The Heat and Bosh need to come to common ground on this before training camp opens. Bosh is on blood thinners for his condition, the team and he need to decide if he can come off them on game days or if there is another protocol that works for everyone.

The Heat would be a vastly better team with Bosh on the court this season, but that didn’t motivate them to bring him back during the playoffs last season (even though he wanted to). Whatever happens, Bosh wants to play.

Former Nuggets coach Bernie Bickerstaff talks when Mahmoud Abdul-Rauf sat for Anthem

15 Mar 1996: Point guard Mahmoud Abdul-Rauf of the Denver Nuggets stands in prayer during the singing of the National Anthem before the Nuggets game against the Chicago Bulls at the United Center in Chicago, Illinois. Abdul-Rauf came to an agreement with
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Twenty years before Colin Kaepernick made his stand by sitting for the national anthem during preseason games — something he has every right to do: if we are going to force compliance in our rituals of allegiance how are we different as a nation than the countries we rail against for forced indoctrination? — the NBA had Mahmoud Abdul-Rauf.

For those that don’t remember, Abdul-Rauf was a good NBA guard and a member of a Denver Nuggets in the mid-1990s. He had converted to being a Muslim during his playing career. As his faith and beliefs grew, he came to view the flag as a symbol of oppression. In the middle of the 1995-96 season, he told the NBA he would no longer stand for the anthem. Everything was kept quiet for a while, but when the PR storm hit it led to a few strange days — the league suspended him at one point — before was a compromise where he would stand for the anthem but pray into his hands during it.

Bernie Bickerstaff was the coach of the Nuggets at the time and went on SiriusXM NBA Radio Monday to talk about those days. His first reaction was that of virtually every coach who has heard or talked about Kaepernick.

“Distractions,” Bickerstaff said. “It caused a lot of distractions, and you know at that point the number of media members was not quite as resounding as it is today. But still, it was a distraction.”

Bickerstaff said he was blindsided byAbdul-Rauf’s decision, and he said they scrambled to deal with the fallout. He said he and the brain trust of the team eventually had a meeting with the guard and told him if he wanted to be on the team he had to stand for the anthem.

“We had him come in, to sit down and have a conversation, and the conversation was about, the one thing that we have in this life is freedom of choice, and with that choice comes consequences. And my conversation with him was simply that one of the guys I probably admired most at that time was Muhammad Ali, because not only did he make a decision not to step forward but it was the part of it, the things that he gave up, and our message basically to (Abdul-Rauf) was ‘Hey, that’s the guy I admire. If you really feel that way then you go home, and you give us a call and let us know you’re willing to walk away from that contract, and then I can really, really, respect that…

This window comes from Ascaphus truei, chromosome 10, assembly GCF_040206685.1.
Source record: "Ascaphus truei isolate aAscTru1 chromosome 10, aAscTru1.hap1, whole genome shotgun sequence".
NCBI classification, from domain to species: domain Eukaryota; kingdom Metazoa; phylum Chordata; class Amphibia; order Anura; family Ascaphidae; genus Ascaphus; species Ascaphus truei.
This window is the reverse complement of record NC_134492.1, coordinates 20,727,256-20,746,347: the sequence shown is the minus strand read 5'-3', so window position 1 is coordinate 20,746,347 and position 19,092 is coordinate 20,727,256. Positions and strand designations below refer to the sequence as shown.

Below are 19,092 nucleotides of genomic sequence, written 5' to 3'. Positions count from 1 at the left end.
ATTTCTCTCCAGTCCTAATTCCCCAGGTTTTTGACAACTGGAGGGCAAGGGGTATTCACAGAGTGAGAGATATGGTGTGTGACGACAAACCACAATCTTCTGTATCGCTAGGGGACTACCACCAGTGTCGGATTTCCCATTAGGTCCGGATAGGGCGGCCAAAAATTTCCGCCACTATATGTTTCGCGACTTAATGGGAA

“When he got home, we got a call and he said ‘I think I want to be on the trip.’ And that’s our understanding, if you’re on the trip, then you’re standing.”

The NBA came in with a more fair compromise.

If this were to happen again with the NBA, it would be interesting to see how Adam Silver would handle this compared to the heavy-handed David Stern.

Bucks re-sign Steve Novak to provide depth, shooting

MILWAUKEE, WI - FEBRUARY 22: Steve Novak #6 of the milwaukee Bucks makes his debut during the fourth quarter against the Los Angeles Lakers at BMO Harris Bradley Center on February 22, 2016 in Milwaukee, Wisconsin. NOTE TO USER: User expressly acknowledges and agrees that, by downloading and or using this photograph, User is consenting to the terms and conditions of the Getty Images License Agreement. (Photo by Mike McGinnis/Getty Images)  *** Local Caption *** Steve Novak
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Last season, the Oklahoma City Thunder waived Steve Novak and as soon as he was a free agent the Milwaukee Bucks jumped in — they wanted his veteran presence and his ability to space the floor as a big with his shooting. That lasted all of three games before he injured his MCL and was done for the season.

Milwaukee is going to give it another shot — they have re-signed Novak for this season, the team announced. Novak was born in Wisconsin and played his college ball at Marquette.

Details of the contract were not announced, but you can be sure it’s for the veteran minimum. This would give the Bucks 15 fully guaranteed contracts heading into training camp, the max they can carry once the season starts.

Novak may get limited run as a backup three or four (behind Mirza Teletovic). At this point, the 33-year-old is a dangerous catch-and-shoot three point threat (7-of-15 from deep last season), but brings little else to the table. He’s a defensive liability, which will limit how much he gets on the court for Kidd. But he fills a need.

Kids, if you’re tall and can shoot the rock, you can get paid for a long time in the NBA.